The Thomas Jefferson Center for the Study of Core Texts and Ideas

"The Primacy of Domestic Policy: A Critique of Hans Morgenthau" by Paul Rahe

Wed, October 16, 2013 | UNB Eastwoods Room (2.102)

12:15 PM - 1:30 PM

Sixty-five years ago, Hans J. Morgenthau published a weighty tome, entitled Politics Among Nations, that took the American academy by storm. For many years, it was the standard textbook for political science courses in international relations. To this day, it arguably defines the field. In Paul Rahe's lecture, he proposes to challenge Morgenthau’s hypothesis and to argue that the “realism” that he espoused is really a species of utopianism, which – to the degree that it abstracts from regime difference and ignores regime imperatives – misleads statesman about what they can expect to accomplish and what they can anticipate on the part of other nations.

Speaker's bio: Paul A. Rahe holds The Charles O. Lee and Louise K. Lee Chair in Western Heritage at Hillsdale College, where he is Professor of History. He majored in History, the Arts and Letters at Yale University, read Litterae Humaniores at Oxford University’s Wadham College on a Rhodes Scholarship, and then returned to Yale to do his Ph.D. in ancient Greek history under the direction of Donald Kagan. He is the author of Republics Ancient and Modern: Classical Republicanism and the American Revolution (1992) and of Against Throne and Altar: Machiavelli and Political Theory under the English Republic (2008), co-editor of Montesquieu’s Science of Politics: Essays on the Spirit of Laws (2001), and editor of Machiavelli’s Liberal Republican Legacy (2006). In 2009, Professor Rahe published two books: Montesquieu and the Logic of Liberty: War, Religion, Commerce, Climate, Terrain, Technology, Uneasiness of Mind, the Spirit of Political Vigilance, and the Foundations of the Modern Republic, and Soft Despotism, Democracy’s Drift: Montesquieu, Rousseau, Tocqueville, and the Modern Prospect. He has recently finished in draft a history of early Sparta, tentatively entitled The Grand Strategy of Classical Sparta: The Persian Challenge, and he is a frequent contributor on contemporary politics and culture to the website Ricochet. He can also be found at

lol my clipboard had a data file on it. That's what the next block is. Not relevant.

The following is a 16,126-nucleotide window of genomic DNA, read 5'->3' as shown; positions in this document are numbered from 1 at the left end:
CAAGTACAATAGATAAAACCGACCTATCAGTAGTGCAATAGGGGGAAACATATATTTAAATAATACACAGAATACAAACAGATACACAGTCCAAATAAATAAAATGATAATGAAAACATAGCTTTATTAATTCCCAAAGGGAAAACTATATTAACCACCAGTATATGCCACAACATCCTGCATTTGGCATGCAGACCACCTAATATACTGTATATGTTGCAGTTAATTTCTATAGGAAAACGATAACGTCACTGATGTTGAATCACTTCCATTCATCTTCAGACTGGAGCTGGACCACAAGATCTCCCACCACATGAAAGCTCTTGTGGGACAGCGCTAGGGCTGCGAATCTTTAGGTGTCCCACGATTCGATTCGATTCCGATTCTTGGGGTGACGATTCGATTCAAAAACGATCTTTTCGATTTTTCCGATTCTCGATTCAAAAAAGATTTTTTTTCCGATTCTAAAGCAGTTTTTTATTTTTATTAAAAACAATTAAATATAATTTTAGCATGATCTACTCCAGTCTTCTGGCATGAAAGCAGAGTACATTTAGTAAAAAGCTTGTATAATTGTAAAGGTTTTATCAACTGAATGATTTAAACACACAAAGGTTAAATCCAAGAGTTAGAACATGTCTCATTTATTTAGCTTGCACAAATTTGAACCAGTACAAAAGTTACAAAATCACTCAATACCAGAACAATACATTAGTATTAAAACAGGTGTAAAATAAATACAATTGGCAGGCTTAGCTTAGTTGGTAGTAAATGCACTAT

Bookmark and Share